I’ve found that I enjoy combinations of things far more than I suspect is normal. My first conscious observation of this was when a friend of mine insisted that I try steak and draft beer in the same sitting, which is fine, I suppose. It wasn’t that far off from steak and red wine, and after I discovered that, boy howdy, we were off. Food combinations are great, mixed drinks are a source of endless fascination, and I can also be slightly obsessive about the music that I’m listening to when I’m driving through a specific area – most of the good road trips in Colorado seem to be missing something vital if they’re done without the music of John Denver, the Appalachians go well with either bluegrass or Bach, and, most of Texas (and a good part of the rest of the West) go well with Michael Martin Murphy, Asleep at the Wheel, or Chris Ledoux. The desert on the drive from central California to Yosemite seems to go particularly well with, of all things, Creedence Clearwater Revival.
So many of the stories that I heard in my childhood ended with a feast. Some of this had to do with listening to Sunday School stories about the Jewish people, whose holidays can be mostly summed up as: they tried to kill us, they didn’t, let’s eat. Even leaving out Bible stories, traditional fairy tales and the books that are set in worlds that would be familiar to them – I’m thinking of settings like Narnia, for example – food, and the excess of food, is seen as a luxury item and a cause for celebration. What is a “traditional” Christmas or Thanksgiving dinner, other than plentiful food and an excess of courses?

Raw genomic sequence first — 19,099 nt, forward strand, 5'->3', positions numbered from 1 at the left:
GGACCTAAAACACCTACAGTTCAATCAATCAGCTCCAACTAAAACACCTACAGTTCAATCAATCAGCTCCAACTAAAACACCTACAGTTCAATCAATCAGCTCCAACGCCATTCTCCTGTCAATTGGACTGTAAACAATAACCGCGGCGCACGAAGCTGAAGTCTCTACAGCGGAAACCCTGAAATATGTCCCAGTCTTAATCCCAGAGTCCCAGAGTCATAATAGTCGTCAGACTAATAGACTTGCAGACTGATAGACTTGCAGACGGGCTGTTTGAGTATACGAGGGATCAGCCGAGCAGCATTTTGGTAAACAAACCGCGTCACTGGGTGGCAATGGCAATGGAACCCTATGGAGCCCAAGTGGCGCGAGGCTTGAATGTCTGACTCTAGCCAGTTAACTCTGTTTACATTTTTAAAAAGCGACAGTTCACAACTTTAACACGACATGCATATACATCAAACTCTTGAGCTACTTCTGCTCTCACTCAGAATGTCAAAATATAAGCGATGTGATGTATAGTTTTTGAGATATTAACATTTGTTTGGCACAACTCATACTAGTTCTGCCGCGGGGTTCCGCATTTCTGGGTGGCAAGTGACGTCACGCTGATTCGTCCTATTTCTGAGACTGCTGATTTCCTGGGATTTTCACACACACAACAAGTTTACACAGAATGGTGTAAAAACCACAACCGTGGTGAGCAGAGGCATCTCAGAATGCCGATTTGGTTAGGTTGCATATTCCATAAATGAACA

Processing this on the level of a kid, though, really only lead me to conclude that a big fairy tale sort of feast was the best possible way that one could celebrate – after all, that’s what all heroes, kings, and princesses did – and so I was anxious to imitate them any time it was possible. I really didn’t think through the ramifications of why, exactly, this was a cause for celebration, but as long as I can remember, I loved big family dinners, multiple courses, and eating too much.
It didn’t really dawn on me until later in life that a celebration of food – or celebrating by using excess food – really only makes sense if having enough food is something that is otherwise rare. Celebrating by eating too much doesn’t make a whole lot of sense when over half of American adults are considered to be overweight.
It’s time for the yearly tradition of trying to get this blog post out before the end of January. That hasn’t worked so well this year, but at least it’s out now. Contain your joy, if at all possible.
I have no idea what your New Year’s Resolutions are, but if your house is like most houses that I’ve been in, I can offer some suggestions. In most of the houses in which I am a guest, I look around and think “Yes, yes, this is very nice house, but what they really need around here is some more books.” I do not say this out loud, because most of the time I wish to return to the house, but this is probably my most common thought, typically followed by “Stop apologizing that your house isn’t clean. It is, and I wouldn’t care even if it wasn’t.”
Nearly everyone that I know that considers themselves to be any sort of foodie has various ticks, for lack of a better word, that they’ll use to judge a restaurant or food that’s in an area. If you walk into a place that has your entree out in less than 5 minutes, for example, it’s a pretty good bet that no one in the kitchen had to do anything to it other than throw it in the microwave. Additionally, I’ve always thought that the quality of the restaurants in a town can be judged by how busy the local Olive Garden is: if it’s busy, this is generally a bad sign. If the staff has to run out of the establishment and physically drag people into it, this is generally a good sign that there are better restaurants elsewhere.1 Of course, it’s possible to have fantastic restaurants with a clientèle that’s not willing to go to them, but – to borrow a point from Tyler Cowin’s excellent book, here – this sort of thing is less sustainable than you might think. Counterintuitively, It’s probably more important for a restaurant to have quality diners than a quality chef, at least at the beginning.